A frying pan in the face is always funny

RikPhil: Yesterday, when I looked at Facebook or Twitter, my feed was full of people mourning the death of Rik Mayall. Presumably because many of the people I know are a similar age to me, the common factor seems to be his appearance in “The Young Ones” back in 1982.

Rik played, Rick, a self-proclaimed anarchist studying sociology and was exactly the sort of drippy, bad poetry writing, weird student we saw back in those days. Often found behind a table in the local shopping centre flogging Socialist Worker and wearing a donkey jacket to show solidarity with what they imagined to be the working class. You don’t see them since the student grant was scrapped as they all aspire to be capitalist managers.

Anyway, I remember The Young Ones being the sort of programme you watched and then talked about in school the next day. It was edgy and rebellious. Well for a middle class 12-year-old and his friends anyway. If I’m honest, we didn’t get the social commentary but loved the slapstick humour. It was just like watching a cartoon. Vivian could hit Neil or Rick with a frying pan and they bounced back just like Tom and Jerry. Nigel Planner is probably still nailed to the table where he was trying to fix those plates down to stop them being stolen

Mayall had form as one half of “The Dangerous Brothers” fondly remembered from Friday or Saturday Night live on Channel 4 with Rik playing “Richard Dangerous”. No real attempt at “serious” comedy, just slapstick. This contimued with “Bottom” which was basically Rick and Vyvyan in suits and with different hair.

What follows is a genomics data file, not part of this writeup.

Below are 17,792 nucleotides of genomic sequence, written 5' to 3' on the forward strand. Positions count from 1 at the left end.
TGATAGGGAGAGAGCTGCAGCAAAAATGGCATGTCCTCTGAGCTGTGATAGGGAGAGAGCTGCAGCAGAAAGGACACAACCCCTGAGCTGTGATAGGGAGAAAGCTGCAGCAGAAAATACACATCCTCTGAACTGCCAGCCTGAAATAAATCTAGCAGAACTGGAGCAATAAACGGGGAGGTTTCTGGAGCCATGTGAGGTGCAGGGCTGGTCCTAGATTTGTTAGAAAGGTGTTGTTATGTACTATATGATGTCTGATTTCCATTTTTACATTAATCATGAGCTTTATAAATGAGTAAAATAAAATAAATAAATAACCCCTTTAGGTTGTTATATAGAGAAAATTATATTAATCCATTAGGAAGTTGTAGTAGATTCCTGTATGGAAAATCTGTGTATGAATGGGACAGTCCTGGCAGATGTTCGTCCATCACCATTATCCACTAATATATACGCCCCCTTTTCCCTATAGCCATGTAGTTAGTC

Even his later work on Blackadder was played over-the-top with a verbal slapstick from Flashheart. Rowan Atkinson might have had all the clever lines but Mayall stole the screen when he appeared.

Basically, what I’m saying is that Mayall knew theat fundamentally, slapstick makes everyone laugh and so did those who wrote for him. Clever comedy is all very well but how many Ben Elton routines from the end of “Saturday Night Live” would stand the test of time? I’d still watch “The Young Ones” again though.

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1 Comment

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One response to “A frying pan in the face is always funny

  1. Yes you’re right – he had a real flair for slapstick and what I think he added to it is the sense of danger … for some reason, the ferocity of the slapstick made it more funny… it looked like it hurt!

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